Given the darkness of my work and my general worldview, it might surprise you that I have a great fondness for Fred Rogers, the Mister Rogers of Mister Rogers’ Neighborhood. I think that he’s probably the kindest person who ever lived in my lifetime and the most worthy of emulation. I still watch episodes of his show when TiVo records them because I like to be reminded that there are good, decent people in this world. Well, one less now that Fred Rogers is gone.
A few years back, in a previous iteration of this blog, I wrote about Amy Hollingsworth’s The Simple Faith of Mister Rogers. I highly recommend that book to anyone who wants to better understand what made Fred Rogers a truly great man. You should click through and buy it right now, and not just because I get a few cents from the deal.
Anyway, the blog post prompted Amy Hollingsworth herself to write me at a time when I was in great physical and mental pain thanks to a major surgery I’d undergone. She and I discussed Fred Rogers over the course of a few emails and I told her about a dream I’d had — a particularly real, vivid dream — in which I met Mister Rogers and he told me to be a better person. In the dream he was much younger than he’d been even when I watched him on TV in the ’70s, but he said to me, “But I still have the same eyes.” Amy said this was remarkably close to something he’d told her himself. Amazing, but also a little spooky.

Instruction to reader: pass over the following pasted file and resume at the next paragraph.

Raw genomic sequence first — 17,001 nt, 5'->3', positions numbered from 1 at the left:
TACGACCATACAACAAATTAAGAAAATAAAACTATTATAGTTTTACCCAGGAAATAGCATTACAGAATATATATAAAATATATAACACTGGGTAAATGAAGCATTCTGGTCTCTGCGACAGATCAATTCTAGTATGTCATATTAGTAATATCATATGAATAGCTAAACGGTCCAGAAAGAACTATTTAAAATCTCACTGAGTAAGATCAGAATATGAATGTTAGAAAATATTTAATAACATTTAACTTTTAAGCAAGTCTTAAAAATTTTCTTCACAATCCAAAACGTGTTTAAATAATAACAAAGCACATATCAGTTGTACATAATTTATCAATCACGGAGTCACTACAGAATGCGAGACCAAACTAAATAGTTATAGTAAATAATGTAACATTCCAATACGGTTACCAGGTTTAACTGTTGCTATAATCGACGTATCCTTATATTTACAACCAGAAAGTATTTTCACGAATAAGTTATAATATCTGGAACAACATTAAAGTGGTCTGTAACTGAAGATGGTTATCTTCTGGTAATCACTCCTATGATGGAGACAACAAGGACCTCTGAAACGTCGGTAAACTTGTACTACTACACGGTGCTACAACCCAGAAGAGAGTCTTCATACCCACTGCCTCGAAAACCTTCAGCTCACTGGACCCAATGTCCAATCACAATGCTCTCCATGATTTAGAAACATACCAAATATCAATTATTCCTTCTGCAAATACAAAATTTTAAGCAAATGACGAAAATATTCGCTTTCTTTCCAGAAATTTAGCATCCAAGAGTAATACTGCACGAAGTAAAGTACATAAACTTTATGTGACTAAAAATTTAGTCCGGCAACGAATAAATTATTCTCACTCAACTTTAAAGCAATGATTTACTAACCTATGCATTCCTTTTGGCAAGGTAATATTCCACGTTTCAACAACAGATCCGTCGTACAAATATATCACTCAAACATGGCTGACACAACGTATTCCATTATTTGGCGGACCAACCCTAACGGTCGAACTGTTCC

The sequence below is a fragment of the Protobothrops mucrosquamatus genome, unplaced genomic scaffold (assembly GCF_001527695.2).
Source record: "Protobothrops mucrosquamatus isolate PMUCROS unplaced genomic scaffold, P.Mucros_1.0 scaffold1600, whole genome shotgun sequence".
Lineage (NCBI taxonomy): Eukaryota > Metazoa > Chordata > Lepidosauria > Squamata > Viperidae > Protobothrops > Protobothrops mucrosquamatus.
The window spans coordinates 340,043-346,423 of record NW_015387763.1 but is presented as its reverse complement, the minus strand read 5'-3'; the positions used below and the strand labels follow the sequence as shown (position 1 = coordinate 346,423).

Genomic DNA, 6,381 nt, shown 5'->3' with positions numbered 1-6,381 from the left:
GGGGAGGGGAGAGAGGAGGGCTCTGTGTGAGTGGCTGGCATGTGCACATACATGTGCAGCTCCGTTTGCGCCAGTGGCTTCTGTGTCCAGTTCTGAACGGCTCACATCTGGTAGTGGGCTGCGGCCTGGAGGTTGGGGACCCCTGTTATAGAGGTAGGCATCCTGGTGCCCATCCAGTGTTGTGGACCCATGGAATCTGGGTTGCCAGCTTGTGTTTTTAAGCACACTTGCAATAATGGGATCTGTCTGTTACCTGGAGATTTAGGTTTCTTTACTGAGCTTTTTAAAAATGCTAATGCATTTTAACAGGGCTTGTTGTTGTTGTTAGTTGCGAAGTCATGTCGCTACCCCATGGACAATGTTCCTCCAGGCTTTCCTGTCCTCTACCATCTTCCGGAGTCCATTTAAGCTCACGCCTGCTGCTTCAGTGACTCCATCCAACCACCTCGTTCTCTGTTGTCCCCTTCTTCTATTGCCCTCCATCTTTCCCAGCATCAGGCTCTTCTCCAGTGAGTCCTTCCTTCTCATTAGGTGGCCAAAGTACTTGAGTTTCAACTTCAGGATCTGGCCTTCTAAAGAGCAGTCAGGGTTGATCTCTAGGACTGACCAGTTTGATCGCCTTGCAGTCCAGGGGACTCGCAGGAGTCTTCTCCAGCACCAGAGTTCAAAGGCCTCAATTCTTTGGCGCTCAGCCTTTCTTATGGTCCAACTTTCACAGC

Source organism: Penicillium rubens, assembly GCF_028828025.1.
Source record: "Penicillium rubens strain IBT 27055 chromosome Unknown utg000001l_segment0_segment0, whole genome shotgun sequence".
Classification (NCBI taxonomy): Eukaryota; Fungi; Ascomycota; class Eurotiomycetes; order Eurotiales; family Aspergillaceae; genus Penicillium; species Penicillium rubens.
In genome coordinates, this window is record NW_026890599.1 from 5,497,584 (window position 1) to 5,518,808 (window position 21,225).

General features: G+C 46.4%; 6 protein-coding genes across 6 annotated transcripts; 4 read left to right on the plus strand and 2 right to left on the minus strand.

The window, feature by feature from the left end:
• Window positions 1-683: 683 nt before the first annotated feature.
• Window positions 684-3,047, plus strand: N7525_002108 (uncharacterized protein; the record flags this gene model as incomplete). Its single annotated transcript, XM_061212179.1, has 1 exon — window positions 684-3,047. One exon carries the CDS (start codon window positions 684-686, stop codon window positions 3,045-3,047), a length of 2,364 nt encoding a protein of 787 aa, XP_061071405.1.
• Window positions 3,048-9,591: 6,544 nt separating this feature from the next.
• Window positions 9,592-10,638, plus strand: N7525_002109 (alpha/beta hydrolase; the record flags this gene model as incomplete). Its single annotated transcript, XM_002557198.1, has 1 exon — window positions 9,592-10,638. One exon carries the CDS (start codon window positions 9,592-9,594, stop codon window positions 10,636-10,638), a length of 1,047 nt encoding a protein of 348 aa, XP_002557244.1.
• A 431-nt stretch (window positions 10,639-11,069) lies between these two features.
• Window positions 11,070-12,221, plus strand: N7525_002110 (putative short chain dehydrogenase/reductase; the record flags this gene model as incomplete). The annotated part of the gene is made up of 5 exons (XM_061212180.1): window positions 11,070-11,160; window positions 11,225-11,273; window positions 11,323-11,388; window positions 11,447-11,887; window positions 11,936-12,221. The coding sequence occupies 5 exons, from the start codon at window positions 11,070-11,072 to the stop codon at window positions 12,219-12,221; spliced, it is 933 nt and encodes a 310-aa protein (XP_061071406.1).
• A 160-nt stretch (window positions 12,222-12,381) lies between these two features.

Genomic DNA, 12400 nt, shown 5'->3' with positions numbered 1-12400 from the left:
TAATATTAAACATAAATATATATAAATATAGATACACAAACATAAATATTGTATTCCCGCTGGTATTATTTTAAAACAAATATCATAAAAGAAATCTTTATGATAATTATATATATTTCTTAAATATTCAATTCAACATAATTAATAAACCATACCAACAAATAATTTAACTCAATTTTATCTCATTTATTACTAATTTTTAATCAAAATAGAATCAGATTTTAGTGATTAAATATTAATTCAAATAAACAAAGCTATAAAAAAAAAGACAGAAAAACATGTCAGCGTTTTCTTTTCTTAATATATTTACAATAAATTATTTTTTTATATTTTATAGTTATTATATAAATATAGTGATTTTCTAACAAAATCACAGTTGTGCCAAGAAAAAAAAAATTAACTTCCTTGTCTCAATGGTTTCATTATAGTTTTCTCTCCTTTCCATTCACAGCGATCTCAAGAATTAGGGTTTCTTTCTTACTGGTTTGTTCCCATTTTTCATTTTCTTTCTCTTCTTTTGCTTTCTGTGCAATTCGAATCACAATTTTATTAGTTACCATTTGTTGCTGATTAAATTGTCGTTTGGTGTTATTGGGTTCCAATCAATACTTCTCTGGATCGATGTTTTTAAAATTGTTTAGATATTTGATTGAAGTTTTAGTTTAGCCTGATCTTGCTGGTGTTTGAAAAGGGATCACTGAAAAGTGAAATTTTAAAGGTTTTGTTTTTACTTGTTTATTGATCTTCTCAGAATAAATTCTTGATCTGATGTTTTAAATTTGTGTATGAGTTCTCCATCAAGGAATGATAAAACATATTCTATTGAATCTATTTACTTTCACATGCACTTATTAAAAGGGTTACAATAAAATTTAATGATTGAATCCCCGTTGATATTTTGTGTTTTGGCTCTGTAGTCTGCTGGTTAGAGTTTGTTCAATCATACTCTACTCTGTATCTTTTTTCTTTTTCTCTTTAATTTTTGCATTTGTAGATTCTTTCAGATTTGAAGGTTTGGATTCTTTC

If I had full control over myself, which I clearly don’t, I would be the better person Fred Rogers wanted me to be. Even if the dream was just a dream and even though Mister Rogers never met me, he really did want me to be a better person. He wanted all of us to be better people, because being a better person by extension makes the world a more worthwhile place in which to live. I don’t think there’s a single person out there who ever met Fred Rogers and wasn’t profoundly affected by his goodness. We should all aspire to that state of being.
I’ve said before that I’m an easy crier when it comes to television and movies and whatnot, and I doubt that will ever change. Rare is the time when I watch Mister Rogers’ Neighborhood that I don’t end up in tears because of some song he sang. I am not ashamed to say it. Nor am I ashamed to say that John D. Boswell’s remix/Auto-Tune of Mister Rogers also brought on the waterworks. When Fred Rogers was right about something, he was very right, and it’s true that you can grow ideas in the garden of your mind. With the right kind of care, those ideas can grow into wonderful things, and the world needs more wonderful things.
So go ahead and make fun of me for loving Fred Rogers like he was a blood relation. I’m used to that by now.